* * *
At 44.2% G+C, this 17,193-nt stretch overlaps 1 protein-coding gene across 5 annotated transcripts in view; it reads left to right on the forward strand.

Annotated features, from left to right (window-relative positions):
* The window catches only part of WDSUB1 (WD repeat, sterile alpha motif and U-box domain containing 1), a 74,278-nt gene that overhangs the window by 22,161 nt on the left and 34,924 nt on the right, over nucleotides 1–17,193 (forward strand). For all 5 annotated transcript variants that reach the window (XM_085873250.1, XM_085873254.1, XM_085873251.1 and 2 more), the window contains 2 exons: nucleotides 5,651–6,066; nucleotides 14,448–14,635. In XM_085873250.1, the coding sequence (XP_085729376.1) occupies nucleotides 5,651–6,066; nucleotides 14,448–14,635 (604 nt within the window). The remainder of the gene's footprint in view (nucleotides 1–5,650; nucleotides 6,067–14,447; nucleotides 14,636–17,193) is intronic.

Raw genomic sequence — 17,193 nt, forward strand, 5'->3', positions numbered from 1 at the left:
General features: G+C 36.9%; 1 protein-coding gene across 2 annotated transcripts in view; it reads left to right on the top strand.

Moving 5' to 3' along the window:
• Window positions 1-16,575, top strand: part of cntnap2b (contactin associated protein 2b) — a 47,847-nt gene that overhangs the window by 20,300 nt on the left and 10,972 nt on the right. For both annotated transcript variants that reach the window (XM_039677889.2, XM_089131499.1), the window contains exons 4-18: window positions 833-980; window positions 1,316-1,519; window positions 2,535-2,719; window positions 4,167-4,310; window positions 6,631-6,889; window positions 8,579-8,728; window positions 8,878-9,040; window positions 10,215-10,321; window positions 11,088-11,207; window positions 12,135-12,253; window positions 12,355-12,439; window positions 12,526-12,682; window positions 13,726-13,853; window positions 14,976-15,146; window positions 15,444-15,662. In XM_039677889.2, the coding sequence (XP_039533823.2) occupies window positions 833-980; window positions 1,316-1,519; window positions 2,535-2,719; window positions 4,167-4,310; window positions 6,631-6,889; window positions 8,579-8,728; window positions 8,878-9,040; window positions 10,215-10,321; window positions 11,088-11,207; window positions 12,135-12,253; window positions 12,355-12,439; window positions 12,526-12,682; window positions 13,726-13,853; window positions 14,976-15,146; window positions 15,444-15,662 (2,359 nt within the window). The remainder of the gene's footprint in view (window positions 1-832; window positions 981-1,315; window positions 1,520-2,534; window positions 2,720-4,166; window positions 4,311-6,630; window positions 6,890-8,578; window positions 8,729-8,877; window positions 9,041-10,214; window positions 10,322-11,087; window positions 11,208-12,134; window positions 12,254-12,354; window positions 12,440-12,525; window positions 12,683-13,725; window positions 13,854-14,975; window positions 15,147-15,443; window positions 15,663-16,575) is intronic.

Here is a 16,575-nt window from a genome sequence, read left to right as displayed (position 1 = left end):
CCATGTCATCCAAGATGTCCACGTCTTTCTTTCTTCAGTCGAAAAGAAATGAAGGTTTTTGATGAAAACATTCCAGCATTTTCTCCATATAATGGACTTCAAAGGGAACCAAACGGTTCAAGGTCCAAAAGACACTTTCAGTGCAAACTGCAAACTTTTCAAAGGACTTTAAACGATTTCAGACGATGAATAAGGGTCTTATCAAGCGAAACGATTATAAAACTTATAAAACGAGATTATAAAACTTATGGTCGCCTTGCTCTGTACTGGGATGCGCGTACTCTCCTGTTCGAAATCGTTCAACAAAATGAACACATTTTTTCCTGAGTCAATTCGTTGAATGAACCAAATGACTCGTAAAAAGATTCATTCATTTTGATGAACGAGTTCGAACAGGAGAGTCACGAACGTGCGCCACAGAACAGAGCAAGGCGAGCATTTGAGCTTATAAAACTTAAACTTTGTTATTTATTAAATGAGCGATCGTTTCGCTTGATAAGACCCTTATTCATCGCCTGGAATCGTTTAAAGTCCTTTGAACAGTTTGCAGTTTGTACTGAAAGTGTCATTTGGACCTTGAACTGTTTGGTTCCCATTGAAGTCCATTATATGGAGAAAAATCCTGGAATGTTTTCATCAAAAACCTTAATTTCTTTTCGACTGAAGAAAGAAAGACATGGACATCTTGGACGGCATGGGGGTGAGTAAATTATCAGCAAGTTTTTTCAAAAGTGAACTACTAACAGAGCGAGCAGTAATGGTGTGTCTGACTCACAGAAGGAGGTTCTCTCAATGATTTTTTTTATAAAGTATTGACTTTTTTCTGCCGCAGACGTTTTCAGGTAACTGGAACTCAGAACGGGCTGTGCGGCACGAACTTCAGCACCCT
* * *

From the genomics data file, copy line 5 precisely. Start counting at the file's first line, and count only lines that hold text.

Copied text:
General features: G+C 36.9%; 1 protein-coding gene across 2 annotated transcripts in view; it reads left to right on the top strand.